The Double Dip

Double dip used to be two scoops of ice cream on a warm summer night. Now it means a recession that never ends. Economists are predicting a “lost decade” like the one that Japan has been enduring for nearly two decades now, with low economic growth and high unemployment.
It’s hard to know what is really going to happen. Most economic forecasts predict that everything will continue rosy when business is good and that everything will be unendingly gloomy when things are bad. The beginning of the fall 2010 season in philately has begun and there are some trends to report. We had an auction this week, and the number of bidders was up 10%. The average price for what we sold was steady to improving. US stamps show some weakness, especially in the under $200 stamps. Broad areas such as Banknote issues (US Scott #135/229) are very soft and sales are immune to price cutting which indicates further weakness ahead (That is, when you cut your price on these stamps and then cut them again there is still no activity).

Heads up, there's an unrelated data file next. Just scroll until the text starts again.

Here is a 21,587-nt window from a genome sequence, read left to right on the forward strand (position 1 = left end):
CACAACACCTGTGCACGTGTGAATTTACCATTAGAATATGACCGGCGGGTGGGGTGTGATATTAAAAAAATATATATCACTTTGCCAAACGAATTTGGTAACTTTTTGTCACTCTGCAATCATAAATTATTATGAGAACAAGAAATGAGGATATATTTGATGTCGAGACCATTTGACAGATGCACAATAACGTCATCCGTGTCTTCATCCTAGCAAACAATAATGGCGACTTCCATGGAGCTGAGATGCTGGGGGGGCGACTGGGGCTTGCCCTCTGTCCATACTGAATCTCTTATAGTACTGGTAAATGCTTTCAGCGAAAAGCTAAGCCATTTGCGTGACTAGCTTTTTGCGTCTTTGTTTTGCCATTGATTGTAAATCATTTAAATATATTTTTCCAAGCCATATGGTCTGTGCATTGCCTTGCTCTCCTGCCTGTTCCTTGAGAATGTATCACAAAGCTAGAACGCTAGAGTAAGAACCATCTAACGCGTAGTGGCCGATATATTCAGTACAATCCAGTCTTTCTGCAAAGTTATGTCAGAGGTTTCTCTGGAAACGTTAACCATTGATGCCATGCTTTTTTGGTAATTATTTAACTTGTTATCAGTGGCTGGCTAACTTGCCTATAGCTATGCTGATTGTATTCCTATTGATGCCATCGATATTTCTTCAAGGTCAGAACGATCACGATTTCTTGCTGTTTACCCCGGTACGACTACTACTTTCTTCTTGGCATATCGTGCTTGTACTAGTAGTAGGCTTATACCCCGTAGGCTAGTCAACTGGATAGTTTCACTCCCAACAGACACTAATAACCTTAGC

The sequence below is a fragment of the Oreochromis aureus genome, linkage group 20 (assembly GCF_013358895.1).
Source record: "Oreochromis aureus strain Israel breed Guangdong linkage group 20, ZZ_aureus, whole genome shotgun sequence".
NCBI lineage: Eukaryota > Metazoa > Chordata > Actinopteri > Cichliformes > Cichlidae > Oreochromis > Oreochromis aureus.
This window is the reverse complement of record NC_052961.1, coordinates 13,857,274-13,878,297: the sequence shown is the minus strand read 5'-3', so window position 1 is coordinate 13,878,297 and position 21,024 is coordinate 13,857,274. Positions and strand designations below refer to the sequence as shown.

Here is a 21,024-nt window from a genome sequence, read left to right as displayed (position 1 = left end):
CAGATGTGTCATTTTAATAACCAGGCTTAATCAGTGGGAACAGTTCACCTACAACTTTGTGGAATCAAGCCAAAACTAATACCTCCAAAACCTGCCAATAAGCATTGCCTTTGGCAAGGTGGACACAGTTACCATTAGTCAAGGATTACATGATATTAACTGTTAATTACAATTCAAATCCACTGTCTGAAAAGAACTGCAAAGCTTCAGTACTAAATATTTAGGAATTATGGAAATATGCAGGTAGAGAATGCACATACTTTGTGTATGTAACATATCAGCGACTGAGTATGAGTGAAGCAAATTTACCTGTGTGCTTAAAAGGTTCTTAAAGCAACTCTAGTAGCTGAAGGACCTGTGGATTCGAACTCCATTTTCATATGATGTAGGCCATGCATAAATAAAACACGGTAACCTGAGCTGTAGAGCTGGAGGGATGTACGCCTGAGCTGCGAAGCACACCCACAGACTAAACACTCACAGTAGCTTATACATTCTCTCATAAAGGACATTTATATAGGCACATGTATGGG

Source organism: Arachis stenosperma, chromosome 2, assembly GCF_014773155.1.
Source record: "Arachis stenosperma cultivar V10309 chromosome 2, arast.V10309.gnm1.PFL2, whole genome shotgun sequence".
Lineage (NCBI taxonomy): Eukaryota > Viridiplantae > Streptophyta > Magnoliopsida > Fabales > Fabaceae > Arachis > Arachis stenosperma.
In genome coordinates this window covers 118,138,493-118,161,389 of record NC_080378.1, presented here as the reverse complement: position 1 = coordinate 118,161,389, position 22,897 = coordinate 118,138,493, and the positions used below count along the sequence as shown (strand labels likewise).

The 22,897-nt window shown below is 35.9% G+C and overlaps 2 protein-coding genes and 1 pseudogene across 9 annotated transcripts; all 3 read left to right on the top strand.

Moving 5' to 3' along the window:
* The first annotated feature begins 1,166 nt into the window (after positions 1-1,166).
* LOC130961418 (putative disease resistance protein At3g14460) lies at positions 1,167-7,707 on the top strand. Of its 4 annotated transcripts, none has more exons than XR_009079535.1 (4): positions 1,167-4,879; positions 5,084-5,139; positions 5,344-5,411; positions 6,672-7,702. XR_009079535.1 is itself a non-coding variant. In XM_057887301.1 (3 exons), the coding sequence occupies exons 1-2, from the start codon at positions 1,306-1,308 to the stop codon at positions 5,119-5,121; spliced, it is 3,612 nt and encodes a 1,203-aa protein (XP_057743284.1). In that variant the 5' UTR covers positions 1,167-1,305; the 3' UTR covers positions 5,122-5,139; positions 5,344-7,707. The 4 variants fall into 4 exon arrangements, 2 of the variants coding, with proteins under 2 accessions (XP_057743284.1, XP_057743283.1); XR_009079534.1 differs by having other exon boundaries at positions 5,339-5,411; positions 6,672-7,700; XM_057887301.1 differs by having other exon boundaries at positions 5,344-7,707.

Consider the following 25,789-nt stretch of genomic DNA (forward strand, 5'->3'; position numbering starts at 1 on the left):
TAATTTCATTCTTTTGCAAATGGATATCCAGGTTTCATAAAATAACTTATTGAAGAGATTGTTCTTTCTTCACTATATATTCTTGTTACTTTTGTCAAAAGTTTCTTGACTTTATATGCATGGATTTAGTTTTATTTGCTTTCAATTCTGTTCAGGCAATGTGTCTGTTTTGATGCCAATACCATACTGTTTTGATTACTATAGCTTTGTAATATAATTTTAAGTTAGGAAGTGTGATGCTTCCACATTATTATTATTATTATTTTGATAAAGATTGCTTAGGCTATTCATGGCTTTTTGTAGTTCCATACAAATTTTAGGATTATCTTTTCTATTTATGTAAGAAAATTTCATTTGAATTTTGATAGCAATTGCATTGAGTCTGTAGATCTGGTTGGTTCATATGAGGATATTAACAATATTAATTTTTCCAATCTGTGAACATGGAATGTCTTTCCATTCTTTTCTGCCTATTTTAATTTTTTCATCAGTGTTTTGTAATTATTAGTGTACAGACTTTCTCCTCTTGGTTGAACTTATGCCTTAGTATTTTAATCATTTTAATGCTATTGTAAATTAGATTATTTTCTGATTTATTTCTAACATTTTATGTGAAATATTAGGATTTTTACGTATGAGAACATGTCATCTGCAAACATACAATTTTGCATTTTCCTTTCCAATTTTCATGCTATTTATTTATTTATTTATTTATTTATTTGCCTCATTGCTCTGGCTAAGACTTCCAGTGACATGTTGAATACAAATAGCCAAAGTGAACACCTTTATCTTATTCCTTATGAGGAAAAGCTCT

But British and Foreign stamps are still selling at high prices which is surprising considering that the dollar is so much stronger than a year ago. We sold nearly half of the auction to non US buyers- much higher than a year ago. The internationalization of the philatelic market has been the main engine in the growth of stamp prices and interest in the last ten years.
The word from the APS annual show, which was held in Richmond, Va this year, supports this view. Attendance was strong and most dealers reported brisk sales. I think the 2010-2011 philatelic year will show steady interest in stamps and stability in prices.

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